Boston Harbor is 5 laps around a 6 mile course. It's on home turf, so we are very familiar with it. It is also one of our team sponsored races, which means we provide the "staff". More on that in a moment.
So, the race. My goal was to conserve energy (ie, don't spend time on the front,) so I could stay with the peloton (can you consider 10 people a peloton?), and not get dropped on the hills. For the most part, I did that fairly well. I usually like to stay near the front, but with only 10, I ended up being more toward the back half (but, remember, there were only 10 of us, so even being near the rear was not so far back).
On the first lap, after coming up the bit on 81st (after the big downhill), where it kind of flattened out a little, my back decided to spasm. For some reason, I'd totally forgot about that little problem I have when I haven't been doing my planks, and stretches (which I have not been doing for the last two months). It doesn't last long and I just have to keep pedaling. I was somewhat concerned because there was a much larger hill coming. If it spasmed on the not so bad hill, what was it going to do on the big hill? But, I discovered something. On the first go up the big hill to Zangle, I got out of the saddle for the last quarter or so. When I sat back down, and the road flattened out a little, there was no back spasm! Hallelujah! So I did that every time.
Round and round we went. One lap, two laps, three laps. At the end of the third, and beginning of the fourth, I ended up on the front. When I passed the finish line, Jeff asked me what I was doing on the front. I yelled to him that I wouldn't stay for long. I just wanted to go down the first hill once without having to hit the brakes so as to not run into someone in front of me. As soon as we headed up to the turn onto 81st, I got off the front. Some might say they just passed me because it was an uphill--okay, they might be right. But, mission accomplished, I was no longer in the wind. When we finished lap 4, Jeff gave me the thumbs up.
Into the final lap, the pace picked up...for awhile anyway (perhaps it was just for show--make it look like we were really racing). On the backside, away from all the spectators, we returned to our not so speedy pace. Of course, everyone was really trying to conserve energy for that last go up the hill to Zangle. We came up the hill not a whole lot faster than we'd been doing, except I noticed little Jasmine was pretty speedy on this last one. At the 1km, the pace picked up, but still not sprinting. At the 200m, Jasmine did pretty much what we had hoped she would do; she sprinted and won! Jean, me, and Debbie gave it all we had, and came in 4th, 5th, and 6th. I tried to get out of the saddle to sprint, but my butt refused to rise. Still, I t was a good race.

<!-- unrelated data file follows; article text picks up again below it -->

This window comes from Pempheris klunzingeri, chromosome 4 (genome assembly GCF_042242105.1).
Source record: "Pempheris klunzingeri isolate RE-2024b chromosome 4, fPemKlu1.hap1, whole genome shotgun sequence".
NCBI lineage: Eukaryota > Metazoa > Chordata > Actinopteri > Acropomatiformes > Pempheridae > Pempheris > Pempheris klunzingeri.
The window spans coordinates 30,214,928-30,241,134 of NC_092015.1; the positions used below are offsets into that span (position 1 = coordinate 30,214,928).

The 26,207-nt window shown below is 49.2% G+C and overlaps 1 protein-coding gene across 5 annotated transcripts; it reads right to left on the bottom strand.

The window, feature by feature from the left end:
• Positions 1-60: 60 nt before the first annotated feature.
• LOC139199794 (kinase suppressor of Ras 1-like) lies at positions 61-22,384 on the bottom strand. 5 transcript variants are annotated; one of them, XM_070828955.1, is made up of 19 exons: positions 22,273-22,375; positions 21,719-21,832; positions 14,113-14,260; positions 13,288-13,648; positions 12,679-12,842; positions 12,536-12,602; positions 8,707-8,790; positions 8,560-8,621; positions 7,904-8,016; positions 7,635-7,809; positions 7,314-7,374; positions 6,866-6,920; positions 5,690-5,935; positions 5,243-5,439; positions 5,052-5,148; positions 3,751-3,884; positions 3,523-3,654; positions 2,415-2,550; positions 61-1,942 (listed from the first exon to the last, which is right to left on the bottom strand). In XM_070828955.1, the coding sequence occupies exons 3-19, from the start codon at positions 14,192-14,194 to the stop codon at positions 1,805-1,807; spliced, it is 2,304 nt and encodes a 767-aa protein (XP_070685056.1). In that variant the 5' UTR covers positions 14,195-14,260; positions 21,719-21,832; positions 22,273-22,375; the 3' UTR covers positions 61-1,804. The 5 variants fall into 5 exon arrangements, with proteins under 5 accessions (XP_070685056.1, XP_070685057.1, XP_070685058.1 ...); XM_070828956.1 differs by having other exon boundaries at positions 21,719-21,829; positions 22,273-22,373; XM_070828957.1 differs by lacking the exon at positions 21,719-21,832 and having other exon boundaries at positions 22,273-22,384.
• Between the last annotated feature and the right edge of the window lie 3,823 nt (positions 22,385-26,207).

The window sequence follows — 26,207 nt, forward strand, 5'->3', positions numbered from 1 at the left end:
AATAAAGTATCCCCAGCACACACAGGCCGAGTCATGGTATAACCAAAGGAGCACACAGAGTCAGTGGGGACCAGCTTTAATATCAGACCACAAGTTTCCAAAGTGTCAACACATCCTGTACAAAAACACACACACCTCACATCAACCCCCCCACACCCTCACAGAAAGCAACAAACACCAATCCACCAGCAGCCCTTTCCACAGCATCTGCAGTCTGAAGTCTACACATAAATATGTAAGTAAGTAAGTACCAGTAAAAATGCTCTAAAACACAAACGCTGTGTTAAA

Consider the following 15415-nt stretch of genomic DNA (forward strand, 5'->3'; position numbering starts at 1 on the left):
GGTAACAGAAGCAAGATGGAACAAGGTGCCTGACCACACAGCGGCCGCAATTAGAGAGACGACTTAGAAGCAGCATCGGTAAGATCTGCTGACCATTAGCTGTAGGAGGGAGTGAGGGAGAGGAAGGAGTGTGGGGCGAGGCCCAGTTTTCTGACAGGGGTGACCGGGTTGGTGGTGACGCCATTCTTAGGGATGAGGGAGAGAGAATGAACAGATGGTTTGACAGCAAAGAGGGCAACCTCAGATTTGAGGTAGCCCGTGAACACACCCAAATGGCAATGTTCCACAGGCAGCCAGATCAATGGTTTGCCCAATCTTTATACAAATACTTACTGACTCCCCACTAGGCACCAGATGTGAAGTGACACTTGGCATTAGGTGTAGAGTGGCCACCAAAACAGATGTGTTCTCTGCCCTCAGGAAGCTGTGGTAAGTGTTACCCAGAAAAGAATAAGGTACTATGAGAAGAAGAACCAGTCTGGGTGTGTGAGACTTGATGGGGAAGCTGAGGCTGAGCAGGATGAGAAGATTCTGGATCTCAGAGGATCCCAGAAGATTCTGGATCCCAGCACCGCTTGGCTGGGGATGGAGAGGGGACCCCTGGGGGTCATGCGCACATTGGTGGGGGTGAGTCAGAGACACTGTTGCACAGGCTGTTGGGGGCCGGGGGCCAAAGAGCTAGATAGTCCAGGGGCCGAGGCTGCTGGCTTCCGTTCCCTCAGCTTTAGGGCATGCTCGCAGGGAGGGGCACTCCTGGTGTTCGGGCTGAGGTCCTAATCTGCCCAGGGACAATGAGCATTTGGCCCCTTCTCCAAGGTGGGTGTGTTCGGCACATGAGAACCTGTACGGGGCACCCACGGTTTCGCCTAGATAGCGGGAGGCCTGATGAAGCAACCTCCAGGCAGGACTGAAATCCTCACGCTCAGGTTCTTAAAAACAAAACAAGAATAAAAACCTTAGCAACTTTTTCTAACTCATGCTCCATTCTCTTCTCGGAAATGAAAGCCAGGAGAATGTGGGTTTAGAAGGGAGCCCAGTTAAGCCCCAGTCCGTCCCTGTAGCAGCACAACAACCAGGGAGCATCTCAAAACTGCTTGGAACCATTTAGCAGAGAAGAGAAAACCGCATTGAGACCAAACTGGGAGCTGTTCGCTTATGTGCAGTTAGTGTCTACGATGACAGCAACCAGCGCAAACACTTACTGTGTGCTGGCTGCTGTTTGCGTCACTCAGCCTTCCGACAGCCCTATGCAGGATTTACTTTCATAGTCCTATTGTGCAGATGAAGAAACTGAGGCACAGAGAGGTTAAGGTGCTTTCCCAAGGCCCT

The official results.
The Power to Stop Traffic
I had two jobs for the afternoon races. For the first shift, I was the Finish Line Marshall. I signed up for this, having no idea what it involved. It was really quite minimal. All I had to do was close the road at Zangle and 73rd during the finish of the Cat 3 Men and the Masters Men races. This is necessary because they get the whole road at the 200 m.
My second job was being a Corner Marshall on Corner 3 for the second afternoon wave. Corner 3 is the busiest corner of the race. It is the intersection of Woodard Bay Rd. and Zangle. It takes four Corner Marshalls because of the way the intersection creates a triangle. I was on the downhill side of Zangle. It was the Men Pro 1,2, and the Women Pro 1,2,3 races. The men did 8 laps, and the women did 6. The other times I've been a Corner Marshall (at various races), I've seldom had to stop any cars. Oh, I close the road at my spot, but there has hardly ever been any cars anyway. Not today! Every time we closed Corner 3, I had a line of cars! It was awesome! I had the power of...the STOP sign! I've been at the mercy of flaggers many times on my tours. This time I was the flagger! Okay...I'm getting carried away. But, it was fun to actually get to do something!
So, that was the day. A great race, and a satisfying job! Tomorrow is the WSBA Masters Championship Time Trial. Then maybe, I'll be able to get out on my new cyclocross bike! Yep, Hal Jordan is finally here! Sorry, I haven't even had time to photograph his handsomeness. As soon as I do, I'll post the photo.